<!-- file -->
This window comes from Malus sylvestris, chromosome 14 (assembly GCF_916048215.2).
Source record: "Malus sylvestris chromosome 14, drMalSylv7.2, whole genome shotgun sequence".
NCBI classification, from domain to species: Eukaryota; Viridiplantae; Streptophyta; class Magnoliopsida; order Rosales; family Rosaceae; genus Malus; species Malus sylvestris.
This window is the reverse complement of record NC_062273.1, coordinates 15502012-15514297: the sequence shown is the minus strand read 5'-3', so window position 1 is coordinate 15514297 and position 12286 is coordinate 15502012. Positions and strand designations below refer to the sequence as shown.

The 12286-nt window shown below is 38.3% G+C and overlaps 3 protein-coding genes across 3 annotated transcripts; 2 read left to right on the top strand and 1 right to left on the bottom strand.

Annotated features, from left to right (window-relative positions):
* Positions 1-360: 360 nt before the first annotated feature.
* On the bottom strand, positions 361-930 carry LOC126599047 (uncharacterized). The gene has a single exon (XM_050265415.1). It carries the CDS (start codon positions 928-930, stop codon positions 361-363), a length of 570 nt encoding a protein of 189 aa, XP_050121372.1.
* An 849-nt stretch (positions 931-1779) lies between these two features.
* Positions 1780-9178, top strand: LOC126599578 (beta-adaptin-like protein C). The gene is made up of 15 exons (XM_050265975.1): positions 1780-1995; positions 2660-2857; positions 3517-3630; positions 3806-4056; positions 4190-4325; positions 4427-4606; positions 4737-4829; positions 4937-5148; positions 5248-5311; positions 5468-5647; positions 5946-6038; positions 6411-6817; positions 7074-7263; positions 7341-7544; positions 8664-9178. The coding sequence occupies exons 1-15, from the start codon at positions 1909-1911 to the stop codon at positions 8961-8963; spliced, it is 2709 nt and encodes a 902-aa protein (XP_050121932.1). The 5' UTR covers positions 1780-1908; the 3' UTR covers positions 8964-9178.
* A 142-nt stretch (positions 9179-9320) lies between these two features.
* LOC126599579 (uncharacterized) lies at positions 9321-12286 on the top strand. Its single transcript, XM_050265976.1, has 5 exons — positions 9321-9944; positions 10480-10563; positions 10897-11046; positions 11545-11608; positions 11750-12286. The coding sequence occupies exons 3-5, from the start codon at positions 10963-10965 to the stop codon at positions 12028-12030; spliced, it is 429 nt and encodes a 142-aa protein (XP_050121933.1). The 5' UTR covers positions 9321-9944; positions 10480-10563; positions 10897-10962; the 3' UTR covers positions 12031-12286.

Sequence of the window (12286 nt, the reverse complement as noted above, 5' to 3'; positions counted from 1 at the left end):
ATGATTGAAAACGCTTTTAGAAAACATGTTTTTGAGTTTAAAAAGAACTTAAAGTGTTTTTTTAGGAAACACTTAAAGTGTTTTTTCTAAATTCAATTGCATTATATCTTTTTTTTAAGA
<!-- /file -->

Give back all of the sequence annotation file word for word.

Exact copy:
This window comes from Malus sylvestris, chromosome 14 (assembly GCF_916048215.2).
Source record: "Malus sylvestris chromosome 14, drMalSylv7.2, whole genome shotgun sequence".
NCBI classification, from domain to species: Eukaryota; Viridiplantae; Streptophyta; class Magnoliopsida; order Rosales; family Rosaceae; genus Malus; species Malus sylvestris.
This window is the reverse complement of record NC_062273.1, coordinates 15502012-15514297: the sequence shown is the minus strand read 5'-3', so window position 1 is coordinate 15514297 and position 12286 is coordinate 15502012. Positions and strand designations below refer to the sequence as shown.

The 12286-nt window shown below is 38.3% G+C and overlaps 3 protein-coding genes across 3 annotated transcripts; 2 read left to right on the top strand and 1 right to left on the bottom strand.

Annotated features, from left to right (window-relative positions):
* Positions 1-360: 360 nt before the first annotated feature.
* On the bottom strand, positions 361-930 carry LOC126599047 (uncharacterized). The gene has a single exon (XM_050265415.1). It carries the CDS (start codon positions 928-930, stop codon positions 361-363), a length of 570 nt encoding a protein of 189 aa, XP_050121372.1.
* An 849-nt stretch (positions 931-1779) lies between these two features.
* Positions 1780-9178, top strand: LOC126599578 (beta-adaptin-like protein C). The gene is made up of 15 exons (XM_050265975.1): positions 1780-1995; positions 2660-2857; positions 3517-3630; positions 3806-4056; positions 4190-4325; positions 4427-4606; positions 4737-4829; positions 4937-5148; positions 5248-5311; positions 5468-5647; positions 5946-6038; positions 6411-6817; positions 7074-7263; positions 7341-7544; positions 8664-9178. The coding sequence occupies exons 1-15, from the start codon at positions 1909-1911 to the stop codon at positions 8961-8963; spliced, it is 2709 nt and encodes a 902-aa protein (XP_050121932.1). The 5' UTR covers positions 1780-1908; the 3' UTR covers positions 8964-9178.
* A 142-nt stretch (positions 9179-9320) lies between these two features.
* LOC126599579 (uncharacterized) lies at positions 9321-12286 on the top strand. Its single transcript, XM_050265976.1, has 5 exons — positions 9321-9944; positions 10480-10563; positions 10897-11046; positions 11545-11608; positions 11750-12286. The coding sequence occupies exons 3-5, from the start codon at positions 10963-10965 to the stop codon at positions 12028-12030; spliced, it is 429 nt and encodes a 142-aa protein (XP_050121933.1). The 5' UTR covers positions 9321-9944; positions 10480-10563; positions 10897-10962; the 3' UTR covers positions 12031-12286.

Sequence of the window (12286 nt, the reverse complement as noted above, 5' to 3'; positions counted from 1 at the left end):
ATGATTGAAAACGCTTTTAGAAAACATGTTTTTGAGTTTAAAAAGAACTTAAAGTGTTTTTTTAGGAAACACTTAAAGTGTTTTTTCTAAATTCAATTGCATTATATCTTTTTTTTAAGA